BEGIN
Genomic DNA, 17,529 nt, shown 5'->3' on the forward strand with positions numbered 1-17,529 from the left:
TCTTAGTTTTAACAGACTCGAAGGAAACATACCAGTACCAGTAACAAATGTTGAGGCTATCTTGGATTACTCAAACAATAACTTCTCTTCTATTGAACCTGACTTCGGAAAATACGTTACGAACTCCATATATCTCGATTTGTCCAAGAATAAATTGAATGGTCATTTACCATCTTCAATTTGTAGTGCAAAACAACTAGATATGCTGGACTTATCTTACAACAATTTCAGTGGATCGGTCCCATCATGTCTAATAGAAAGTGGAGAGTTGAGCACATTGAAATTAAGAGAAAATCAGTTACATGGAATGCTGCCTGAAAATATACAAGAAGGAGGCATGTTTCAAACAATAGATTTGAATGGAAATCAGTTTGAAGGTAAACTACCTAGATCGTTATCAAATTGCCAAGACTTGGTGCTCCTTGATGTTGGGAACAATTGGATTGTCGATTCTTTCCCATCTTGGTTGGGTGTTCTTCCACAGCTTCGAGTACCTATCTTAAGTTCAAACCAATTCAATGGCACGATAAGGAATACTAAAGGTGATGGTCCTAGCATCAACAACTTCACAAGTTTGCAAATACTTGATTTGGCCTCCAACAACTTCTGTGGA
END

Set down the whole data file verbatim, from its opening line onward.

Genomic DNA, 17,529 nt, shown 5'->3' on the forward strand with positions numbered 1-17,529 from the left:
TCTTAGTTTTAACAGACTCGAAGGAAACATACCAGTACCAGTAACAAATGTTGAGGCTATCTTGGATTACTCAAACAATAACTTCTCTTCTATTGAACCTGACTTCGGAAAATACGTTACGAACTCCATATATCTCGATTTGTCCAAGAATAAATTGAATGGTCATTTACCATCTTCAATTTGTAGTGCAAAACAACTAGATATGCTGGACTTATCTTACAACAATTTCAGTGGATCGGTCCCATCATGTCTAATAGAAAGTGGAGAGTTGAGCACATTGAAATTAAGAGAAAATCAGTTACATGGAATGCTGCCTGAAAATATACAAGAAGGAGGCATGTTTCAAACAATAGATTTGAATGGAAATCAGTTTGAAGGTAAACTACCTAGATCGTTATCAAATTGCCAAGACTTGGTGCTCCTTGATGTTGGGAACAATTGGATTGTCGATTCTTTCCCATCTTGGTTGGGTGTTCTTCCACAGCTTCGAGTACCTATCTTAAGTTCAAACCAATTCAATGGCACGATAAGGAATACTAAAGGTGATGGTCCTAGCATCAACAACTTCACAAGTTTGCAAATACTTGATTTGGCCTCCAACAACTTCTGTGGA